United States President Donald Trump has tweeted that he'll overturn a Seattle federal judge's nationwide block on an executive order that's temporarily barred refugees and nationals from seven countries from entering the US.
"The opinion of this so-called judge, which essentially takes law-enforcement away from our country, is ridiculous and will be overturned!" Mr Trump tweeted on Saturday morning (local time).
The judge's temporary restraining order represents a major setback for Mr Trump's action, although the White House said late on Friday that it believed the ban to be "lawful and appropriate" and that the US Department of Justice would file an emergency appeal.
Airlines board barred passengers
Still, just hours after the ruling, US Customs and Border Protection told airlines they could board travellers who had been affected by the ban.
Qatar Airways was the first to say it would allow passengers from Iran, Iraq, Libya, Somalia, Sudan, Syria and Yemen to fly to US cities if they had valid documents.
Air France, Spain's Iberia and Germany's Lufthansa all followed suit after the federal judge's ruling, which the White House said it planned to appeal as soon as possible.
But the websites of two other major Gulf airlines, Etihad and Emirates, still carried notices informing passengers of Trump's original January 27 order.
The travel ban, which Mr Trump says is needed to protect the US against Islamist militants, sparked travel chaos around the world and condemnation by rights groups who said it was racist and discriminatory.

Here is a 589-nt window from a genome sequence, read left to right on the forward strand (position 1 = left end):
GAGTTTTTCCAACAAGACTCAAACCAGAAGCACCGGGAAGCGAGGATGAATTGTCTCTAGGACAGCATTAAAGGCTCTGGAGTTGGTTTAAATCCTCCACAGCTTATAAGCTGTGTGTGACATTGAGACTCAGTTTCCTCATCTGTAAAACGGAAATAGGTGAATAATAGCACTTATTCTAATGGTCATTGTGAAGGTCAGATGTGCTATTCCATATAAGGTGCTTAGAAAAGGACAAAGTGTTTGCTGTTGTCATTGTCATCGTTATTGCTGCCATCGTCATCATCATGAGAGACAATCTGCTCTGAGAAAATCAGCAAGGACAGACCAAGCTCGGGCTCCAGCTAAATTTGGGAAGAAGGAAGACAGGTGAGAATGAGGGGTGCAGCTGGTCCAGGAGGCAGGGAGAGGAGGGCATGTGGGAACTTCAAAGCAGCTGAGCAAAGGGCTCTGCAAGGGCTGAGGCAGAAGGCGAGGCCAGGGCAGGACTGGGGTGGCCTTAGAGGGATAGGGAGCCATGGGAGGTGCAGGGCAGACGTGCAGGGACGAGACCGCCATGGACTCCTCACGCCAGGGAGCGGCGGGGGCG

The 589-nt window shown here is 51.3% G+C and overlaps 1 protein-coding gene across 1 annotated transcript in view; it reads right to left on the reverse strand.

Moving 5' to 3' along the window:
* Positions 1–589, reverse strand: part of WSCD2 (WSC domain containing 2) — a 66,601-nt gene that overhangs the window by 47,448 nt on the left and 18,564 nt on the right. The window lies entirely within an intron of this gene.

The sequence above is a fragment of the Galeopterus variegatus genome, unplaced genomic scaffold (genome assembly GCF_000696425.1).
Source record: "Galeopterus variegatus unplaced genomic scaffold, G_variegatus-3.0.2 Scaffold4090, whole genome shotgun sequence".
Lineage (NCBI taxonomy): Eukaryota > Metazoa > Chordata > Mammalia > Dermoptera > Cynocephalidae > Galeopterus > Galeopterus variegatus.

The January 27 order caused chaos at airports across the US last week as some citizens from Iran, Iraq, Libya, Somalia, Sudan, Syria and Yemen were denied entry. Virtually all refugees were also barred, upending the lives of thousands of people who had spent years seeking asylum in the US.
On Saturday Mr Trump also tweeted: "Interesting that certain Middle-Eastern countries agree with the ban. They know if certain people are allowed in it's death & destruction![sic]"
US Customs and Border Protection told airlines they could board travellers affected within hours of Friday's ruling, but budget airline Norwegian, which operates transatlantic flights including from London and Oslo, said many uncertainties remained about the legal position.
"It's still very unclear," spokeswoman Charlotte Holmbergh Jacobsson said. "We advise passengers to contact the US embassy ... We have to follow the US rules."
In Cairo, aviation sources said Egypt Air and other airlines had told their sales offices of Friday's ruling and would allow people previously affected by the ban to book flights.
But for some who had changed their travel plans following the ban, the order was not enough reassurance.
In Dubai, Tariq Laham, 32, and his Polish fiancee Natalia had scrapped plans to travel to the US after they get married in July in Poland. Laham said the couple would not reverse their decision.
"It is just too risky," said Laham, a Syrian who works as a director of commercial operations at a multinational technology company. "Every day you wake up and there is a new decision."